Your First Highway Ride On Your Motorcycle
A motorcycle is efficient, powerful, fast, fun—and potentially dangerous. Taking one on the highway may be inevitable, but that doesn’t mean it will be easy or safe. We here at Big Moose Harley Davidson® want to help you get where you need to be quickly and in one piece, so we’ve put together some tips for your first highway ride on your motorcycle. To learn more, or to see the motorcycles we have for sale, contact our store in Portland, Maine, today!
The Common Hazards
The first step to highway safety on your bike is to understand and be vigilant for the most common hazards you’ll face.
- Distracted, drowsy, or inebriated drivers who might swerve in and out of your lane, brake suddenly and for no apparent reason, or otherwise change their direction or speed in a dangerous manner.
- The frequently changing flow of traffic, with density and speed in constant flux.
- In less developed areas, wildlife suddenly running into the road.
- Debris caused by previous crashes or by something falling off a vehicle.
Face Protection First
It can feel nice and exciting to cruise around with the wind in your face, but taking your motorcycle on the highway is simply too dangerous. Airborne debris can include:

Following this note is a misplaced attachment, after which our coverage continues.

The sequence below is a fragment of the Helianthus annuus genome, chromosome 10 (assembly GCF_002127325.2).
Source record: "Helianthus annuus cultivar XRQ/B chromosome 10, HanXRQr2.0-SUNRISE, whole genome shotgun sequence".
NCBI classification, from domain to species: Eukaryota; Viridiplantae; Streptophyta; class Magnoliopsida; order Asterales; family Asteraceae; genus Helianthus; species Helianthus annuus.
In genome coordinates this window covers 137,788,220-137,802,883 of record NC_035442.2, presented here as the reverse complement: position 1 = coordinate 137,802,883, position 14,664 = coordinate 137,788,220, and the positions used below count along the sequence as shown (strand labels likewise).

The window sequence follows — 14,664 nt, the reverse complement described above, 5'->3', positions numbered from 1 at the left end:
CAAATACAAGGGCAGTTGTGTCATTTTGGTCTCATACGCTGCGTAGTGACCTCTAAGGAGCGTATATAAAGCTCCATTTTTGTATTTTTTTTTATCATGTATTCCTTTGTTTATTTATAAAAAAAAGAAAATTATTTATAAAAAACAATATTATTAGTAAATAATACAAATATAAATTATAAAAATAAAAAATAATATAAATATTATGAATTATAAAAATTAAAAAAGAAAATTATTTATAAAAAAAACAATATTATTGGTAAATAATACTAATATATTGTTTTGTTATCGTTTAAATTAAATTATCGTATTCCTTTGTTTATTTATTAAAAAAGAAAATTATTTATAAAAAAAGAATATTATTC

You don’t want any of this in your face, so we recommend a full-face helmet for optimal protection. It’s also the safest helmet in the event of an accident!
Other Motorists’ Blind Spots
Your motorcycle is likely to be one of the smallest vehicles in the area, making it harder for everyone else to see you. Minimize the danger that poses by avoiding other motorists’ blind spots whenever possible, or else risk having them merge into your lane and onto you! If you find yourself in a blind spot, speed up, slow down, or change lanes to maximize your visibility.
Long Follow Distance
Your motorcycle can slow down and stop faster than most other vehicles, so it can be tempting to get close to the vehicle ahead of you. But given your lack of protection, you don’t want to test your reaction time and brakes, so keep your follow distance long to ensure you can stop well before hitting a vehicle.
When possible, you also want plenty of space behind you. Like we mentioned, your motorcycle is able to come to a stop more quickly than most other vehicles on the road, largely thanks to its low mass. If you end up tailgated, it’s best to move over and let the aggressive vehicle get past you.
We hope these tips help you on your first highway ride and after! For more information, or to see the motorcycles we have for sale, contact us at Big Moose Harley Davidson®. We proudly serve the people of Manchester and Portsmouth, Maine—let us serve you today!
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